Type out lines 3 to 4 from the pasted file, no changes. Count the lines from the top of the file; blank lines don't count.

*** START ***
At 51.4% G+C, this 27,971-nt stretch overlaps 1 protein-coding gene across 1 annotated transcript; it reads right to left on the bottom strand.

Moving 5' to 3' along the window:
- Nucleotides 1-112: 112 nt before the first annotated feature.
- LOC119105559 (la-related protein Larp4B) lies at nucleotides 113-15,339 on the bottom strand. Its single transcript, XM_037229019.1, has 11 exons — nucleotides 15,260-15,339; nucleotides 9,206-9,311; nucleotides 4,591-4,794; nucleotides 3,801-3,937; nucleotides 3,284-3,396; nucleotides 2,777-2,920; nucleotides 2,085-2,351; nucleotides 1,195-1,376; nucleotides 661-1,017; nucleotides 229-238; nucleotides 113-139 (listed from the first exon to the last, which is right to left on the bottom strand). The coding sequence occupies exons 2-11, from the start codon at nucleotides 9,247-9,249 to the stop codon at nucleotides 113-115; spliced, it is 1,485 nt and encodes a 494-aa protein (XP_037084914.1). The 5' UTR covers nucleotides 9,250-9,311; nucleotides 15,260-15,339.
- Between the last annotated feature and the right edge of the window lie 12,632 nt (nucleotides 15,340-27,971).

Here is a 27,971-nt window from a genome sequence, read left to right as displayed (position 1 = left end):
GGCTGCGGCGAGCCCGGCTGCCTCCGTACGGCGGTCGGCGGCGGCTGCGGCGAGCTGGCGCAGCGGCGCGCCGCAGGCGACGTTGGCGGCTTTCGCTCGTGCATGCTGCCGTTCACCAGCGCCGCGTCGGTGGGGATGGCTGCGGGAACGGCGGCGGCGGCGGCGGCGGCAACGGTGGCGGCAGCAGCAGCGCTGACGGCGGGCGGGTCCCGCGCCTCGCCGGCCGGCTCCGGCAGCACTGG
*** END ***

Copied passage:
- Nucleotides 1-112: 112 nt before the first annotated feature.
- LOC119105559 (la-related protein Larp4B) lies at nucleotides 113-15,339 on the bottom strand. Its single transcript, XM_037229019.1, has 11 exons — nucleotides 15,260-15,339; nucleotides 9,206-9,311; nucleotides 4,591-4,794; nucleotides 3,801-3,937; nucleotides 3,284-3,396; nucleotides 2,777-2,920; nucleotides 2,085-2,351; nucleotides 1,195-1,376; nucleotides 661-1,017; nucleotides 229-238; nucleotides 113-139 (listed from the first exon to the last, which is right to left on the bottom strand). The coding sequence occupies exons 2-11, from the start codon at nucleotides 9,247-9,249 to the stop codon at nucleotides 113-115; spliced, it is 1,485 nt and encodes a 494-aa protein (XP_037084914.1). The 5' UTR covers nucleotides 9,250-9,311; nucleotides 15,260-15,339.